A United Nations report on Tuesday said that 8.4 million people in war-torn Yemen are dependent on food assistance and 75 percent of the population needs some sort of aid.
Wait...what war in Yemen?
Yemen has been in a state of civil war since 2014. The war has been prolonged by outside actors propping up each side. On one side, the U.S. has supported a coalition led by Saudi Arabia that has been propping up the Yemeni government. On the other, Iran has been aiding the Houthi rebels.
The Saudi coalition has been criticized for hitting civilian targets with airstrikes in an attempt to end the conflict. According to a U.N. report from August, some of these targets have included schools, funerals, markets, medical facilities, and weddings.
Another U.N. report, reported by the BBC on Oct. 15, said that Yemen could be facing the “worst famine in 100 years.
How bad is it?
The new report, which was submitted on Tuesday to the U.N. Security Council by the United Nations Office for the Coordination of Humanitarian Affairs, said that 22 million of Yemen's 28 million inhabitants needed at least some assistance. Three million people in that country are reportedly malnourished.
According to the report, "Hunger and food insecurity have increased 70 percent over pre-crisis levels, and severe acute malnutrition among children has increased by a staggering 150 percent."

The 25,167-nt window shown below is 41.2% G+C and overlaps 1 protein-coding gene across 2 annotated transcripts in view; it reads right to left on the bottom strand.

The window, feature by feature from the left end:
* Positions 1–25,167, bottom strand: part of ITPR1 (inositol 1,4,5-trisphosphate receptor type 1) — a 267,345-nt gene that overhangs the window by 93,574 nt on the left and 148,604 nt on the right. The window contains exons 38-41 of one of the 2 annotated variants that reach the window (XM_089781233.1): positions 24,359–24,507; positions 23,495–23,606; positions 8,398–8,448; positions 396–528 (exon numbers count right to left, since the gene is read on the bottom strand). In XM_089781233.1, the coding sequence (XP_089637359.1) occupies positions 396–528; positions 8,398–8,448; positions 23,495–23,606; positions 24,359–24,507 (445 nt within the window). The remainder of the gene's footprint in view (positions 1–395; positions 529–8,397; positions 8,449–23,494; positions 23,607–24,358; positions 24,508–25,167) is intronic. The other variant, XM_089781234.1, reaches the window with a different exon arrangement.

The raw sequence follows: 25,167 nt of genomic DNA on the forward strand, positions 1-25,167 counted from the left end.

According to the Washington Post, Mark Lowcock, the United Nations under-secretary-general for humanitarian affairs and emergency relief coordinator, said in the report that he estimated that “3.5 million to 4 million more people could become severely food insecure in the months ahead.”
According to a statement on Oct. 18 from UNICEF Executive Director Henrietta Fore, "Families who can no longer afford basic food items could soon join the 18.5 million people who are already food insecure – a number projected to rise by 3.5 million, including nearly 1.8 million children."
These conditions, devastating in their own right, are compounded by the situation in Hudaydah where violence threatens to kill children and choke off an essential supply chain of fuel and humanitarian aid that sustains 28 million Yemenis.
If the port is attacked, damaged, or blocked, an estimated 4 million more children will become food insecure throughout the country.